There are four stages of the honey bee’s life cycle: egg, larva, pupa, and adult. There are also three different castes of honey bee, so how long each honey bee live depends on their caste. The queen bee can live for up to five years, while the worker bees live for about six weeks. Male drones die after mating with the queen.
The Stages of Development
The only role of the male drones is to mate with the queen bee, which occurs during mating flights. During a mating flight, the queen will mate in mid-air with up to twenty-four drones. Soon after releasing its sperm, the drone will die.
Once impregnated, the queen will return to the hive to lay eggs which is the first stage of the development of the honey bee.
Honey bee eggs are tiny (similar in size to a grain of rice) and are laid by the queen in cells within the comb. The queen can lay up to three thousand eggs in a day, and it is she that “chooses” whether to lay fertilized or unfertilized eggs. Fertilized eggs will hatch into female worker bees while unfertilized eggs will always be male drones. When laying unfertilized eggs, the queen will place them in larger “drone” cells. The queen may also lay potential future queens in special queen cells.
During the first stage of development, the nervous system, digestive system, and outer covering is formed.
After three days, the honey bee eggs hatch and larvae emerge. The larvae are white in color and look like tiny grubs. The larvae are blind and have no legs although they grow very quickly and will shed their outer skin five times.
Nurse bees will come and feed the larvae; they can eat over a thousand meals a day. In the first few days, all larvae are fed royal jelly but only those marked as potential queens will continue to be fed this exclusively. All other worker and drone bees are moved on to a mixture of pollen and honey, which is referred to as bee bread.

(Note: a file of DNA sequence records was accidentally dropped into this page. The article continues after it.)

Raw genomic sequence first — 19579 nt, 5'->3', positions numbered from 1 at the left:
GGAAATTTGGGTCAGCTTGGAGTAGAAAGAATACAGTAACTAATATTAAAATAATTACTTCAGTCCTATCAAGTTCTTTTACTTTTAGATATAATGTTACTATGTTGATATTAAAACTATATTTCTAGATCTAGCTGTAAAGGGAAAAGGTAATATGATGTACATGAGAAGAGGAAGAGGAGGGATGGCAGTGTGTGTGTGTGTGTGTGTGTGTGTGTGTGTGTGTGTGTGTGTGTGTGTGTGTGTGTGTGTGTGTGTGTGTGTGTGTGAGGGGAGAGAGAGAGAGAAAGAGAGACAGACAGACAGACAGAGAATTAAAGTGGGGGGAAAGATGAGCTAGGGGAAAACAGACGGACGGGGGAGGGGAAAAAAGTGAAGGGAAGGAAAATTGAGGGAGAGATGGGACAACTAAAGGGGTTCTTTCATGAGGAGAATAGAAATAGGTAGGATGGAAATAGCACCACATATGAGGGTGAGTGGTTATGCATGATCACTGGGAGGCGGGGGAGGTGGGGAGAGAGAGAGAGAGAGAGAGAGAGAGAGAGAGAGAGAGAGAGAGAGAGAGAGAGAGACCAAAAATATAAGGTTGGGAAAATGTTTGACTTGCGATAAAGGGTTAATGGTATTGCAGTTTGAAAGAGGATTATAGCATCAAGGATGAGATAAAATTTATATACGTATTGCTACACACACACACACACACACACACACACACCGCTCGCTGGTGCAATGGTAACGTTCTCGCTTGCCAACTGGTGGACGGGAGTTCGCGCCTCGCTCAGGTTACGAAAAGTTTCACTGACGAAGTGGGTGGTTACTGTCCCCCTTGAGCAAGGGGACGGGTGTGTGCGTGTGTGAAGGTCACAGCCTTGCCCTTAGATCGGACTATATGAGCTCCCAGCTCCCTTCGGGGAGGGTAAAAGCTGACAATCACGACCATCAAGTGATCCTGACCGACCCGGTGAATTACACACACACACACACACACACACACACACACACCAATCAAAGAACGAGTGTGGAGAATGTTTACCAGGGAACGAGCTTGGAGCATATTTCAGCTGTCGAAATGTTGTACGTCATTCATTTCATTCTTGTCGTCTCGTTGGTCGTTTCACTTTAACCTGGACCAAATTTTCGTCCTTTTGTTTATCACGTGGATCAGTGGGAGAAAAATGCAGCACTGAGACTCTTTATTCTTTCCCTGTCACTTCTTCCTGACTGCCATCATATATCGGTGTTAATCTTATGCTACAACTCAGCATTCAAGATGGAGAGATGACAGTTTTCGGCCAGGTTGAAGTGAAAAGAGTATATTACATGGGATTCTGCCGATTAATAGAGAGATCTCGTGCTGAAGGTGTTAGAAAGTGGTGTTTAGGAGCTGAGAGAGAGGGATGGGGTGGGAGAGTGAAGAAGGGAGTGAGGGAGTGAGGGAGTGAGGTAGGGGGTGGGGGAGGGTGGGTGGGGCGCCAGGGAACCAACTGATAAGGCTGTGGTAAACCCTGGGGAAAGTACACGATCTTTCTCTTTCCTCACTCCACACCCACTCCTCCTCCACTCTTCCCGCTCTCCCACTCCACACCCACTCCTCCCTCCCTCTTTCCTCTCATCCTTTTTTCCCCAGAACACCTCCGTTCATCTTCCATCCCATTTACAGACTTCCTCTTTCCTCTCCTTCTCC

The larvae grow rapidly and after five days are more than 1,500 times the size that they were upon first hatching. They will then be sealed in their cells by the worker bees, who will cap the cell with beeswax. The larvae will then spin themselves into a cocoon and become pupae.
The cocooned larva becomes a pupa, at which stage starts becoming what we recognize as a honey bee. The eyes, legs, wings, thorax, abdomen, and head will all develop in the capped cell. The bee’s eyes become pink first before turning purple and then the familiar black.
It takes around twelve days for the pupa to become an adult bee. Once it does, it will chew through the beeswax and emerge into the hive or nest to join the rest of the colony.
Regardless of their caste, all honey bees go through the four stages of development, although the development from egg to adult will vary in length, depending on caste. Queen bees become adults after just sixteen days. It takes the worker bees eighteen to twenty-one days to mature, and it takes drones twenty-four days.
The honey bee lifecycle is divided into four stages: egg, larva, pupa, and adult. How long it takes a honey bee to reach the adult stage depends on whether it is a queen, worker, or drone. Queen bees live the longest, with some living for up to five years. Male drones are bred to mate with the queen and die shortly after releasing their sperm. Worker bees typically live for five to six weeks.